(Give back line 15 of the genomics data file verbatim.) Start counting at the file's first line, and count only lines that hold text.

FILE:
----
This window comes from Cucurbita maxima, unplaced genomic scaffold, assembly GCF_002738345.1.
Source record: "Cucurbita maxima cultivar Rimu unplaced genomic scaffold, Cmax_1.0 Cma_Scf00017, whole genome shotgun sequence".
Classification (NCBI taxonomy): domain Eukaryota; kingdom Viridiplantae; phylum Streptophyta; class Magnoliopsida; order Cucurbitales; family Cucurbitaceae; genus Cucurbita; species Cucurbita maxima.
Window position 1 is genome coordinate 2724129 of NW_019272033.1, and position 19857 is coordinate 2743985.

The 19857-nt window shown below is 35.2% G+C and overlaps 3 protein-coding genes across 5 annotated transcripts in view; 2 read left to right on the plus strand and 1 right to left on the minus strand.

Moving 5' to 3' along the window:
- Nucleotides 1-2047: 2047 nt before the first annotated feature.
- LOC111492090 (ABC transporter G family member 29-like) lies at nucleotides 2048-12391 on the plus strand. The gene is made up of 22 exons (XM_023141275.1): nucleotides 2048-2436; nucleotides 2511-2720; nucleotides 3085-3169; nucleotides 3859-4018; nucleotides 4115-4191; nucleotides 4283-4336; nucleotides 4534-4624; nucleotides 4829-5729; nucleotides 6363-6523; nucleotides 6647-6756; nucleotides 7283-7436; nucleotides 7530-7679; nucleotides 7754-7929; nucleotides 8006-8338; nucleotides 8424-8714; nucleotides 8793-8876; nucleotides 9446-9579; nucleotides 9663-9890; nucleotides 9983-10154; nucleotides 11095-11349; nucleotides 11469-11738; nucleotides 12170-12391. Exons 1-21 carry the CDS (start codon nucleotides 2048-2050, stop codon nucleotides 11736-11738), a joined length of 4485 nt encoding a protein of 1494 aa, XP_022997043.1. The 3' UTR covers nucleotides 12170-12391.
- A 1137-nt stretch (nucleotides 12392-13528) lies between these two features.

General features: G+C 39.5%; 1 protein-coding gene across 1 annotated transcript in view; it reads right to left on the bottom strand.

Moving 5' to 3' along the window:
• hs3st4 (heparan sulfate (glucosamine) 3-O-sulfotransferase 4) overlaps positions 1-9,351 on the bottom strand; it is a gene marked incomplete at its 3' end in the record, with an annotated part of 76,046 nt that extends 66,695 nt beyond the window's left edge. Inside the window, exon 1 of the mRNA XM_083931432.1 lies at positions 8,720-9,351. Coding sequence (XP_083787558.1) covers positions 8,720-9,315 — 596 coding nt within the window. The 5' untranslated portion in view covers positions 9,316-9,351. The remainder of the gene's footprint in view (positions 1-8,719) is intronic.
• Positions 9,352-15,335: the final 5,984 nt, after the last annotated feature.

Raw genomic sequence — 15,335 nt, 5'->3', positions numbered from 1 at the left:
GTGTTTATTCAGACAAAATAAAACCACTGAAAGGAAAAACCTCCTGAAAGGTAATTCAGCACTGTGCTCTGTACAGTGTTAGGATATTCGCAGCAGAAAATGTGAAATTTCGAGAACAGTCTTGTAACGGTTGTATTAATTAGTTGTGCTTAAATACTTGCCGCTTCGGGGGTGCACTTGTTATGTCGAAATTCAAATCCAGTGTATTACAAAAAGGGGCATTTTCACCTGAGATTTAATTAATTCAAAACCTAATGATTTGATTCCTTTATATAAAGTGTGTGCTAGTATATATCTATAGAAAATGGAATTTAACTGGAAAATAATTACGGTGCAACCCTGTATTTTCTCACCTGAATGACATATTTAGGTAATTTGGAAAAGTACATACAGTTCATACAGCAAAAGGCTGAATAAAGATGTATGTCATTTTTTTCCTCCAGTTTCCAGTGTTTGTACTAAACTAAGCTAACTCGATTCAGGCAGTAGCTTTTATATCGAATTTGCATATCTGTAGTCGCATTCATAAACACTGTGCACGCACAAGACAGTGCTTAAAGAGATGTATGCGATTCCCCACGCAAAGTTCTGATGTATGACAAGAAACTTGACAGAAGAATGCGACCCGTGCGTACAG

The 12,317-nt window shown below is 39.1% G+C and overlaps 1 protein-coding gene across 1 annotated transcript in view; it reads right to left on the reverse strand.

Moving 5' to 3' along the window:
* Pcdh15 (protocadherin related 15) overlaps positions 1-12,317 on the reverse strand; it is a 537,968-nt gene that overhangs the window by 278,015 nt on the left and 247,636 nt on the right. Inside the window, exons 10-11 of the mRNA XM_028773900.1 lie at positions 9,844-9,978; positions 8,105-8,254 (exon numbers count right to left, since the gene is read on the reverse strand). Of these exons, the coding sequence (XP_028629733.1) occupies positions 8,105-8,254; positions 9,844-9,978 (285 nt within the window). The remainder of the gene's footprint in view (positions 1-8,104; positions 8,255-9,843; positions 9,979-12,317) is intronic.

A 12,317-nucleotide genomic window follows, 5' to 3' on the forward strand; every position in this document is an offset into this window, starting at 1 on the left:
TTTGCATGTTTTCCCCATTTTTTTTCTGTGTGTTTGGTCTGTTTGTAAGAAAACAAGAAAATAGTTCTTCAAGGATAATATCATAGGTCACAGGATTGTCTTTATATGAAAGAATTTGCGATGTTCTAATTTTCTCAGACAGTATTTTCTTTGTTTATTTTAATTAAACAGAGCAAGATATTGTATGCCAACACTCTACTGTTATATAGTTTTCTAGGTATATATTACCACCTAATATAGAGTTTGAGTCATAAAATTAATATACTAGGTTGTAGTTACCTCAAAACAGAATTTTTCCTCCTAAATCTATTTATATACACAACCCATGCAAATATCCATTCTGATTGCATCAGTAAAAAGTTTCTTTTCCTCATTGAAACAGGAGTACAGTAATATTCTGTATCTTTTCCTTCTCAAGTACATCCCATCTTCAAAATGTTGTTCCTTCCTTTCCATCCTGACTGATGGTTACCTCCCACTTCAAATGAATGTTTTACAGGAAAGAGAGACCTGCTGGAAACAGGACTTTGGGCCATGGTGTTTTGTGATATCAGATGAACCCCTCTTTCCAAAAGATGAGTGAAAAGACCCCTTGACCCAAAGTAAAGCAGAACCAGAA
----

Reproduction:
GTGTTTATTCAGACAAAATAAAACCACTGAAAGGAAAAACCTCCTGAAAGGTAATTCAGCACTGTGCTCTGTACAGTGTTAGGATATTCGCAGCAGAAAATGTGAAATTTCGAGAACAGTCTTGTAACGGTTGTATTAATTAGTTGTGCTTAAATACTTGCCGCTTCGGGGGTGCACTTGTTATGTCGAAATTCAAATCCAGTGTATTACAAAAAGGGGCATTTTCACCTGAGATTTAATTAATTCAAAACCTAATGATTTGATTCCTTTATATAAAGTGTGTGCTAGTATATATCTATAGAAAATGGAATTTAACTGGAAAATAATTACGGTGCAACCCTGTATTTTCTCACCTGAATGACATATTTAGGTAATTTGGAAAAGTACATACAGTTCATACAGCAAAAGGCTGAATAAAGATGTATGTCATTTTTTTCCTCCAGTTTCCAGTGTTTGTACTAAACTAAGCTAACTCGATTCAGGCAGTAGCTTTTATATCGAATTTGCATATCTGTAGTCGCATTCATAAACACTGTGCACGCACAAGACAGTGCTTAAAGAGATGTATGCGATTCCCCACGCAAAGTTCTGATGTATGACAAGAAACTTGACAGAAGAATGCGACCCGTGCGTACAG